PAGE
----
My personal experience, as a Therapist and also just in day to day life, has been a mixture of all of these things mentioned above. Our modern world demands so much of us and also gives us so much information, and at a breakneck speed. Social media is portraying images of perfect lives that we feel we have to live up to, but are completely unrealistic. This very apt quote from Action for Happiness seems to capture it so well: "So often we compare our insides to other people's outsides." Alongside this, we are flooded with products, images and advertising that promise to fill our deficits with very impermanent and unsubstantial things (can a can of coke really make me feel that happy?!) And all this is even before you begin to add the many challenges that life can throw up; relationship issues, bereavements, illness, finances, parenting, the list goes on and on.

What this can often lead to is a feeling of being overwhelmed, inadequate, confused, unfulfilled and stressed. What I have experienced happen so frequently with clients is that they carry all these things around with them, making each day a struggle but also it can then just take one more thing to tip people over into panic attacks, breakdowns or just having enough of everything.

This can also be paired with a feeling that we "should" be able to deal with all these things, that they are only little things that everyone else can deal with and feeling so weak and insignificant when we struggle with these "minor" issues. We might not even know why we are feeling the way that we are but are just aware of a uncomfortable, unsettling, difficult feeling that remains with us and can vary depending on our situation or state of mind.

Anxiety can also often be a private battle saved for bed time routines, when we are alone, internal battles that we have with ourselves and that those around us may not be in the least bit aware of. Although sharing this with someone else is sometimes the last thing we want to do, the relief and impact of doing so can be huge. If we are lucky, we have friends that will understand and accept what we are going through and can offer you support through talking about it. Often, this may not be the case and can lead people to access Counselling and other support services.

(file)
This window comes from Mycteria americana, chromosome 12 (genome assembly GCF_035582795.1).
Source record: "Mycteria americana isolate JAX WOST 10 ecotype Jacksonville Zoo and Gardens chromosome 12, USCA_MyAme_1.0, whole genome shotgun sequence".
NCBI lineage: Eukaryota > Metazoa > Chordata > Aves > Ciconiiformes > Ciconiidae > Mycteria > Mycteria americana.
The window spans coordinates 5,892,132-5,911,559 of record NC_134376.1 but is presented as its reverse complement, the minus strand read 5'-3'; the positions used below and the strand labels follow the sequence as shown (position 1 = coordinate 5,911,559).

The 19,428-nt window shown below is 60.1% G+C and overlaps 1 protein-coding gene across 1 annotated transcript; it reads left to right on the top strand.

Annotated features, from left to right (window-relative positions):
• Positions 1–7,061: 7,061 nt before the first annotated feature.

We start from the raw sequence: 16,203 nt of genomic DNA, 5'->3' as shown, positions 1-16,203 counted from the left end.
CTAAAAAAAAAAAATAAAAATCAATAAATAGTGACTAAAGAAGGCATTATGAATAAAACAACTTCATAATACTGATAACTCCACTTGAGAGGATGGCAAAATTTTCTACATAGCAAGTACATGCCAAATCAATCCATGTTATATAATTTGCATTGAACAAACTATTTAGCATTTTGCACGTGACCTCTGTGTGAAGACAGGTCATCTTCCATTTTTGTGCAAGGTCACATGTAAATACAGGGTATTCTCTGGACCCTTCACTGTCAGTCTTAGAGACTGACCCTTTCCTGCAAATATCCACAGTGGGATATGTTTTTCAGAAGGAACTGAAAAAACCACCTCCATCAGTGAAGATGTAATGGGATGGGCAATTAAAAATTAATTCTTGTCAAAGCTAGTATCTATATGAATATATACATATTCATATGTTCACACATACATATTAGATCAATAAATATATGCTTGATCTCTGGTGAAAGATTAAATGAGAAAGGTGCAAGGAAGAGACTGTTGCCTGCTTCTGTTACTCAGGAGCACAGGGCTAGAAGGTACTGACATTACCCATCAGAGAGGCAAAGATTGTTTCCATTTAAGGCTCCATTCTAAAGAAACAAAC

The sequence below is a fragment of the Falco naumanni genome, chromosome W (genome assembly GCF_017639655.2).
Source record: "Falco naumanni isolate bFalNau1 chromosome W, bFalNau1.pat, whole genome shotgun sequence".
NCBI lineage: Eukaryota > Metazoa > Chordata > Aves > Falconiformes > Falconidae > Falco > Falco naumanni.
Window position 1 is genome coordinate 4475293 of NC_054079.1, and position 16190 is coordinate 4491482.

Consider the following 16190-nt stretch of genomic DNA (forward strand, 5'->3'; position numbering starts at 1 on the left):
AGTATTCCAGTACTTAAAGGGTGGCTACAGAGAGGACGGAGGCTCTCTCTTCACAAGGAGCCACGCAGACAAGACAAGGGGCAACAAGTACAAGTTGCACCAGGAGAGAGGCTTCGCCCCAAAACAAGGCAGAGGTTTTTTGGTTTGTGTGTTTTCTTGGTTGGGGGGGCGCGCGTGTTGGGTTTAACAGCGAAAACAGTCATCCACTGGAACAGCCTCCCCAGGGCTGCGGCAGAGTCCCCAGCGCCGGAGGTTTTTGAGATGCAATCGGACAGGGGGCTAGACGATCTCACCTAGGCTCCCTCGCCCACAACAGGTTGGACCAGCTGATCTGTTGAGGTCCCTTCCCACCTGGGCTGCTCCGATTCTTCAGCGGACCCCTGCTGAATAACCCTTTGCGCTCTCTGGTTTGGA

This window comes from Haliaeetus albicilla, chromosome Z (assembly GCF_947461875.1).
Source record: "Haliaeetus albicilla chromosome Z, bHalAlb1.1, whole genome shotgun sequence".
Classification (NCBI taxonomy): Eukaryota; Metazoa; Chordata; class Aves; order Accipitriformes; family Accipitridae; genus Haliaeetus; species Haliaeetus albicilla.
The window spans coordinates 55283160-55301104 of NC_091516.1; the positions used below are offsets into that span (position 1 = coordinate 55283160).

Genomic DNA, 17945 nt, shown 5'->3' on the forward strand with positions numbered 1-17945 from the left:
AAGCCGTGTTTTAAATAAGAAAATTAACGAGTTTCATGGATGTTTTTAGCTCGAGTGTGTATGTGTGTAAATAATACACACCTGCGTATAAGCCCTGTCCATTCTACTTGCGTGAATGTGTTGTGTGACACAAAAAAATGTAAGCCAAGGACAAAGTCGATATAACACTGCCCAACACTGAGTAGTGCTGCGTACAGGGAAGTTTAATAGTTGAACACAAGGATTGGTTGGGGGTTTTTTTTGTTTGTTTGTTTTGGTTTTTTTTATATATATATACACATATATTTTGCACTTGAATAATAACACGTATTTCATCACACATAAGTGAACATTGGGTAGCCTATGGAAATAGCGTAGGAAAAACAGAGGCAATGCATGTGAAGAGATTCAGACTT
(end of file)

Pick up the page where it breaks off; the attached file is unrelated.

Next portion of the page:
Knowing that you will be listened to with understanding and not be judged can be such a relief, especially when often we feel as though we are damaged, inadequate and going crazy. Sometimes people are unable to access services like this for a number of reasons (money, time, motivation, embarrassment etc) and so other resources are helpful. I have found the information and support available on very useful. It is informative, free and helpful. As well as this, mindfulness or meditation has been repeatedly proven to reduce anxiety as well as offering many further benefits to everyday living. I have found that Headspace is a great introduction into meditation. It is free (to begin with), is very accessible, guides you the whole way and explains things in a very simple and clear way. Give it a try and you will have the basics to continue the practice without having to subscribe after 10 days!

There are many further practices that are probably no surprise to see that help anxiety; exercise, good diet, being active and doing meaningful activities, spending time with others, doing things you enjoy, having purpose in life. However, sometimes there can be underlying issues which cause anxiety and so some people find that merely reading, practice and changing habits is not enough and a deeper exploration can be helpful. There really is a host of possible solutions but it is such a unique journey that only you will know what feels achievable amongst all these things and which things do and don't work for you. There is not one or the same fix for each person and anxiety is very much an individual journey that you need to find your way on (sometimes getting lost, sometimes needing help).

If you feel that there is anything that you would like to add to this blog post, feedback or to discuss further then please feel free to get in touch..